Thursday, 15 October 2015

National Seminar on Reconstructing Development and its Discontents in India: Problems, Paradoxes and Possibilities

Following from Prof.  Dr. Bikram Keshari Mishra

ICSSR-Sponsored Two-Day National Seminar


Reconstructing Development and its Discontents in India: Problems, Paradoxes and Possibilities

 [14-15 November 2015]

Organized By

About the University
Ravenshaw University has been functioning since 15th November 2006 in Cuttack. The University, an upgradation of Ravenshaw College (subsequently achieved the status of autonomous college with CPE status by UGC and ‘A’ grade by NAAC), was established in 1868, one of the oldest and largest colleges in India. With all its scholastic achievements, the College had already established a distinct intellectual vibration in the academic landscape of India and beyond. This historic institution, in a sense, is one of the illustrious institutions in India that started to foster the idea of modern education. The institution is famous for nurturing the ideas - national unity and nationalism, promoting social mobilization and gearing up the freedom struggle in the then Odisha – that ignited the minds of thousands of individuals at several times. The institution was also a great avenue for certain historic achievements of the then Odisha: the Declaration of Orissa (present day Odisha) as a separate province on the 1st  April 1936, inauguration of Odisha’s first legislative assembly till it’s shift to Bhubaneswar, the state capital of Odisha, and the initiation of Utkal University, which is currently functioning in Bhubaneswar. Recognizing its great heritage, the Institution has been awarded as National Honour by the Government of India through the issue of a commemorative stamp in 1978. This much celebrated institution is rightly considered as one of the greatest educational institutions that India has so far produced.  
Prior to its upgradation as a University, the institution had started its first post-graduate teaching in 1922 especially in the subject of English. Currently, the University has twenty-seven departments in several disciplines; twenty-three departments are offering post-graduate programmes. The university is also offering research programmes: M. Phil, Ph. D. and  D. Litt. The Department of Sociology offers B.A. (Hons), M.A., M.Phil. and Ph.D. programmes in Sociology. The department is known for its both teaching and research activities in core as well as applied areas of Sociology. The Department had successfully organized the 37th All India Sociological Conference in December 2010, the annual event of Indian Sociological Society.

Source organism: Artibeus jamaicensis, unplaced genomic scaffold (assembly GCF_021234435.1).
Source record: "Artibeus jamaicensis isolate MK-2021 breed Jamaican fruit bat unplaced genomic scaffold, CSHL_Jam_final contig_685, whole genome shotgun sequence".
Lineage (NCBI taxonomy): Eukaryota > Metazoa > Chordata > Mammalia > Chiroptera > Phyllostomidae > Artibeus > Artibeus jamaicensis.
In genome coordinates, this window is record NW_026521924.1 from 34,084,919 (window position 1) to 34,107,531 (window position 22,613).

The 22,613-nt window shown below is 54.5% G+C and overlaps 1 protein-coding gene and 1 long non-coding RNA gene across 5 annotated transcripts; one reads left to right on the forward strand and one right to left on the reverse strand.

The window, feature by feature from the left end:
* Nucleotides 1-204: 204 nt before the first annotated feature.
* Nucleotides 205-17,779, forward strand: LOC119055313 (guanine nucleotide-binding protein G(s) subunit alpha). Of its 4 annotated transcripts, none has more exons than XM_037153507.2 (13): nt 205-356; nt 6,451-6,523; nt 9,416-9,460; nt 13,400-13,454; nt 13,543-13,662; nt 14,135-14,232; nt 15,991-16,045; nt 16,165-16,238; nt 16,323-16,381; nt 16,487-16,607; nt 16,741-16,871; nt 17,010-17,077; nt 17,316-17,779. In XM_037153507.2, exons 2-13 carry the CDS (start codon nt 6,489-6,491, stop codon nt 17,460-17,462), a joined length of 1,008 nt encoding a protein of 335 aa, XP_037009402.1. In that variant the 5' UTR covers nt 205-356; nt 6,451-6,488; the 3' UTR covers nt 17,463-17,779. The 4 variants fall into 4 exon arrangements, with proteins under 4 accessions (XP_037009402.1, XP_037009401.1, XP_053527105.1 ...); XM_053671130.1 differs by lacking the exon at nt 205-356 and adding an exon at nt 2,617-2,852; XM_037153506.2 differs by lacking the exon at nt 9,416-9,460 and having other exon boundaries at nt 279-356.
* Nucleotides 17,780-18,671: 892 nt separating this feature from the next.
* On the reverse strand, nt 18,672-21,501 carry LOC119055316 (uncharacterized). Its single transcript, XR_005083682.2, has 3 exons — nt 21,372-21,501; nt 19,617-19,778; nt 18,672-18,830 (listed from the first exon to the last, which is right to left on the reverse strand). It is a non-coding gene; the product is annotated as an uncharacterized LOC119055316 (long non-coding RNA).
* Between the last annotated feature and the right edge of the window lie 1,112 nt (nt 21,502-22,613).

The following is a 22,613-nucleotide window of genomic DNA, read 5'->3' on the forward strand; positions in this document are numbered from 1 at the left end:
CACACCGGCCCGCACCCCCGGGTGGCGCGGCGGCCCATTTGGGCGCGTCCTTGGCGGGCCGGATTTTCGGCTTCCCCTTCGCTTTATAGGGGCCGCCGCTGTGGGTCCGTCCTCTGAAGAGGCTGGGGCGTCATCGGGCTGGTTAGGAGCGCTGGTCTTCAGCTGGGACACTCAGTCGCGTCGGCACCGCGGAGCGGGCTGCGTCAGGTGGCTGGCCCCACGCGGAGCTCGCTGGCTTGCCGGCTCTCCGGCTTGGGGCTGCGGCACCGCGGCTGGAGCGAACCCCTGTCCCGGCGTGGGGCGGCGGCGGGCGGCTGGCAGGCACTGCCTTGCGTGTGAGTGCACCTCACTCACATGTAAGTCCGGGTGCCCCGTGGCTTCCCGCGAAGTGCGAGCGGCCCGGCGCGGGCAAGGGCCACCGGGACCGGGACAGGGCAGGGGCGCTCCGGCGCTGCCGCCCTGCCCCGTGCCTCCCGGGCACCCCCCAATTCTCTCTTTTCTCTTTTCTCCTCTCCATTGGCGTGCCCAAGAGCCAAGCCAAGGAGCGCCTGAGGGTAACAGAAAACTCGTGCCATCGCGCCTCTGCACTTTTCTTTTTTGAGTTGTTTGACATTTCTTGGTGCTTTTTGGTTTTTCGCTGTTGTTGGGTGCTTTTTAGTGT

About the Seminar
The trajectory of development appears somewhat dialectical. According to Sachs (1997), ‘development is a perception which models reality, a myth which comforts societies, and a fantasy which unleashes passions’. As a global discourse, the initial dialogue on development began only during the second half of the 20th century in order to envision, enunciate and emancipate the (de)colonized social reality. The development dialogue has begun to unravel and identify multiple dimensions – economic, cultural, social, political and human – in its journey in order to attain its desired goals. No wonder, the academics, policymakers and development practitioners tend to approach development through a number of paradigms – modernization, dependency, basic needs, structural adjustment, Washington Consensus, Millennium Development Goals, human-centred, participatory, bottom-up and the contemporary one i.e. sustainable – in making deeper sense of the issue. More specifically, soon after the Second World War, scholars and practitioners have sought to study the causes of poverty and so-called ‘underdevelopment’ in a more systematic and sustained way. These days, the development discourse focuses mainly on poverty reduction and improving ‘human development’ worldwide.

With little ambiguity it can be said, in fulfilling the global agenda of ‘development’, global institutions – World Bank, World Health Organization, International Monetary Fund, the UN agencies and the like – tend to intensify the development journey with their pro-active role. The processes of globalization, liberalization and privatization have encompassed the world community in general and continue to impinge upon levels of progress of every single nation. India is no exception.